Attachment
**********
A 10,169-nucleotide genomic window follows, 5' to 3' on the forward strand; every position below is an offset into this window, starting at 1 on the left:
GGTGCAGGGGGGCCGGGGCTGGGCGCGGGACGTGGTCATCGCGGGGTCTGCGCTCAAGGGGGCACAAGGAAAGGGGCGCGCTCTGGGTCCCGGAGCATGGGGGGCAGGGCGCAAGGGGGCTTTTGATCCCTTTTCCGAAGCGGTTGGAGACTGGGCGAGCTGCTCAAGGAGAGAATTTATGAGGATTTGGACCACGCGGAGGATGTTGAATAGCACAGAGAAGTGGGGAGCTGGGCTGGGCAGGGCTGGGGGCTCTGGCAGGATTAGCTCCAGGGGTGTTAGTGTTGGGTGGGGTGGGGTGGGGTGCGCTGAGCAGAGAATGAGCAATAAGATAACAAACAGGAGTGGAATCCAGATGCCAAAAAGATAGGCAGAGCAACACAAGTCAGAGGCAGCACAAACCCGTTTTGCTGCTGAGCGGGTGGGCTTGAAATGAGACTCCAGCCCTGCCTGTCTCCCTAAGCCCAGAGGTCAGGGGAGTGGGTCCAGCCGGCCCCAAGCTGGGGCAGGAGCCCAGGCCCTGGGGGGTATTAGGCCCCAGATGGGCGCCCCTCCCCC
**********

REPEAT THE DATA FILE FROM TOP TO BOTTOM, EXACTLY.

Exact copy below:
A 10,169-nucleotide genomic window follows, 5' to 3' on the forward strand; every position below is an offset into this window, starting at 1 on the left:
GGTGCAGGGGGGCCGGGGCTGGGCGCGGGACGTGGTCATCGCGGGGTCTGCGCTCAAGGGGGCACAAGGAAAGGGGCGCGCTCTGGGTCCCGGAGCATGGGGGGCAGGGCGCAAGGGGGCTTTTGATCCCTTTTCCGAAGCGGTTGGAGACTGGGCGAGCTGCTCAAGGAGAGAATTTATGAGGATTTGGACCACGCGGAGGATGTTGAATAGCACAGAGAAGTGGGGAGCTGGGCTGGGCAGGGCTGGGGGCTCTGGCAGGATTAGCTCCAGGGGTGTTAGTGTTGGGTGGGGTGGGGTGGGGTGCGCTGAGCAGAGAATGAGCAATAAGATAACAAACAGGAGTGGAATCCAGATGCCAAAAAGATAGGCAGAGCAACACAAGTCAGAGGCAGCACAAACCCGTTTTGCTGCTGAGCGGGTGGGCTTGAAATGAGACTCCAGCCCTGCCTGTCTCCCTAAGCCCAGAGGTCAGGGGAGTGGGTCCAGCCGGCCCCAAGCTGGGGCAGGAGCCCAGGCCCTGGGGGGTATTAGGCCCCAGATGGGCGCCCCTCCCCC